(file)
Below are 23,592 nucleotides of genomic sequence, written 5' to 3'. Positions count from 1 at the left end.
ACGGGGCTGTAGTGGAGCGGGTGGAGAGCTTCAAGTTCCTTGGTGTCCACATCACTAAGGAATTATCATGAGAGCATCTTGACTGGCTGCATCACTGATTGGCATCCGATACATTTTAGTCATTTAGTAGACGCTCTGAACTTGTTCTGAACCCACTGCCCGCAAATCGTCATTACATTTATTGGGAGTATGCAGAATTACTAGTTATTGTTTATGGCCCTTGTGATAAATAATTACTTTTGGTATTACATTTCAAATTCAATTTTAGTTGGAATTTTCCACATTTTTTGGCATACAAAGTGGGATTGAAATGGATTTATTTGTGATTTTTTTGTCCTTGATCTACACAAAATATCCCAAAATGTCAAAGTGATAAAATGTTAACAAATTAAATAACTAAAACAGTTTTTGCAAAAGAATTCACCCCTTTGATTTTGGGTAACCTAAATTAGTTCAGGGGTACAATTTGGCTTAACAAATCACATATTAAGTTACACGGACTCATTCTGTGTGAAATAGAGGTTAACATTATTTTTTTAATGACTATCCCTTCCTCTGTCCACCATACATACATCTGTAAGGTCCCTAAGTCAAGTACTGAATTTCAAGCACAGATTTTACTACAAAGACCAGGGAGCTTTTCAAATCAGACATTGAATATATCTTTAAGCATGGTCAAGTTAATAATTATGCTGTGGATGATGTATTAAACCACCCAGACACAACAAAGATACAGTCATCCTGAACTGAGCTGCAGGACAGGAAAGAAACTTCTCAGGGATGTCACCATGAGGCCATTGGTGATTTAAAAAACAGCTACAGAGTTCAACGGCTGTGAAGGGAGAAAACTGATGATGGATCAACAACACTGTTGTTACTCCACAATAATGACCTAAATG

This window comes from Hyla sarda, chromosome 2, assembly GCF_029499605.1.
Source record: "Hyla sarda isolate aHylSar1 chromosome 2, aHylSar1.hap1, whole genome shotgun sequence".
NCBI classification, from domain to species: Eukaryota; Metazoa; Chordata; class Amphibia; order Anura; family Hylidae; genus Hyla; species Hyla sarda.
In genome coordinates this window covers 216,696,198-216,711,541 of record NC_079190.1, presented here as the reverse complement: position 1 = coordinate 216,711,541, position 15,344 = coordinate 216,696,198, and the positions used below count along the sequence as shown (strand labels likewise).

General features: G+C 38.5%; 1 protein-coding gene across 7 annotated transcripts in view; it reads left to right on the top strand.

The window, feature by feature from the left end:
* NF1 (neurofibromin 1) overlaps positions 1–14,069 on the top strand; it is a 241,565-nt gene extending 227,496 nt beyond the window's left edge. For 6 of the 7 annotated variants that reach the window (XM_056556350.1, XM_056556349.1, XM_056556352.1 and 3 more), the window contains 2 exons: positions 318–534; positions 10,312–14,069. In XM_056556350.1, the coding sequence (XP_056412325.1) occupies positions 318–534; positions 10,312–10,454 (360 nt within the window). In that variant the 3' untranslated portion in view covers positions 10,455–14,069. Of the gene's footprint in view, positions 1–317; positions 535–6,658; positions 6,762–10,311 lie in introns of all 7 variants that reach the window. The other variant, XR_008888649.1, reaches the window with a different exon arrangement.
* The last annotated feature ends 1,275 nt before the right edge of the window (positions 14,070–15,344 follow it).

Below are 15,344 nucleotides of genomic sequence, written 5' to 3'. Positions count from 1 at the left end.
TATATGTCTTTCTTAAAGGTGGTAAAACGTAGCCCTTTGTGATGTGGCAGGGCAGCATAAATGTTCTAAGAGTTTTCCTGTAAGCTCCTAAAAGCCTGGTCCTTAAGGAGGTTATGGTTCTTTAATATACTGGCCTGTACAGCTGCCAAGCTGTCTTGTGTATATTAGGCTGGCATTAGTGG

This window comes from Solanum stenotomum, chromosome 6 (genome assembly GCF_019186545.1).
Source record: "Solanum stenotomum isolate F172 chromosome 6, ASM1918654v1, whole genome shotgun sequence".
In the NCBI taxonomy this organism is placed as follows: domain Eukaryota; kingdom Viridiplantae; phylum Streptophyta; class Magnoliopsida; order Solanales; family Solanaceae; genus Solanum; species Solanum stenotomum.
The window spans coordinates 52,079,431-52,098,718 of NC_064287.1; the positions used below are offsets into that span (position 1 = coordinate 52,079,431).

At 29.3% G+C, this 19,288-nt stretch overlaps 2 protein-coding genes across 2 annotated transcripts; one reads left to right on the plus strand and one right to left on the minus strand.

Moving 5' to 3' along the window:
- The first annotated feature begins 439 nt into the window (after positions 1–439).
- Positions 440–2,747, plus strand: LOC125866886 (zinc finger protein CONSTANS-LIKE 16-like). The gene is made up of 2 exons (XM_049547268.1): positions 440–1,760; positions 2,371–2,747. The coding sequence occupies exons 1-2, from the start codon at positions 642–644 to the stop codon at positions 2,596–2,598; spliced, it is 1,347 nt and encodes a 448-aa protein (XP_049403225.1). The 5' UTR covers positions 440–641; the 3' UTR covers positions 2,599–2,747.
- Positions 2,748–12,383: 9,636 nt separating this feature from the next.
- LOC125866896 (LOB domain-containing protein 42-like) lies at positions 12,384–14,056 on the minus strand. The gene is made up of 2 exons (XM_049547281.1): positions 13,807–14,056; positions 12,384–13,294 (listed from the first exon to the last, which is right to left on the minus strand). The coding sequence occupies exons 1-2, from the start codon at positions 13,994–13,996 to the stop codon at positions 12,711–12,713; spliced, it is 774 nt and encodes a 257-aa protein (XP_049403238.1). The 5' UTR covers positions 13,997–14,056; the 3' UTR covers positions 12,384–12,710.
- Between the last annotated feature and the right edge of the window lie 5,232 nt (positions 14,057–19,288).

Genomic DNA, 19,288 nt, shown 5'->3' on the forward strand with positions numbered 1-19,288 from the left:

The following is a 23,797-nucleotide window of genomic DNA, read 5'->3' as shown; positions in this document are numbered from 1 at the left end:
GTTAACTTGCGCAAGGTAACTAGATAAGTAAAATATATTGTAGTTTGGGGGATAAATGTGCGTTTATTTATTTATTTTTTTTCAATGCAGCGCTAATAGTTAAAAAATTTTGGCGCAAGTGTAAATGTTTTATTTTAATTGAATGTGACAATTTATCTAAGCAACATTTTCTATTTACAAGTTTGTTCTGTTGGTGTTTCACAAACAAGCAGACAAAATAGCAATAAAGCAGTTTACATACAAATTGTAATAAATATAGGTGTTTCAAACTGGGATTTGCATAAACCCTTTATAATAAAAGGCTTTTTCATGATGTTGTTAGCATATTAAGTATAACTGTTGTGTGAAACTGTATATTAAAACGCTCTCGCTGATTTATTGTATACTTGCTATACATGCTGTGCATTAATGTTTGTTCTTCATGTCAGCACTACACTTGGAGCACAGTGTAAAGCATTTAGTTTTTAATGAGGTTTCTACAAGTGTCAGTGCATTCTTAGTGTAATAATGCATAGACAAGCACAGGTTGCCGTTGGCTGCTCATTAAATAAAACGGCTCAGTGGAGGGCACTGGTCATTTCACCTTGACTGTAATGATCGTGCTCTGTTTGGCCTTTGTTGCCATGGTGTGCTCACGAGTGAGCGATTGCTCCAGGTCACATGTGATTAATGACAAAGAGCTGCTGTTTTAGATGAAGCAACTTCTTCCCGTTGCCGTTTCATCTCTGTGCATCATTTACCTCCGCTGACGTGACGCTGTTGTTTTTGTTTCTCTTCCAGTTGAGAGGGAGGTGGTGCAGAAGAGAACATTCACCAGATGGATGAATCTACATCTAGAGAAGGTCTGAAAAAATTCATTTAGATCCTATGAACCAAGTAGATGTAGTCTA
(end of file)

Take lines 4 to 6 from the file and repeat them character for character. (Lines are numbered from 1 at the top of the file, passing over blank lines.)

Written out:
Source record: "Hyla sarda isolate aHylSar1 chromosome 2, aHylSar1.hap1, whole genome shotgun sequence".
NCBI classification, from domain to species: Eukaryota; Metazoa; Chordata; class Amphibia; order Anura; family Hylidae; genus Hyla; species Hyla sarda.
In genome coordinates this window covers 216,696,198-216,711,541 of record NC_079190.1, presented here as the reverse complement: position 1 = coordinate 216,711,541, position 15,344 = coordinate 216,696,198, and the positions used below count along the sequence as shown (strand labels likewise).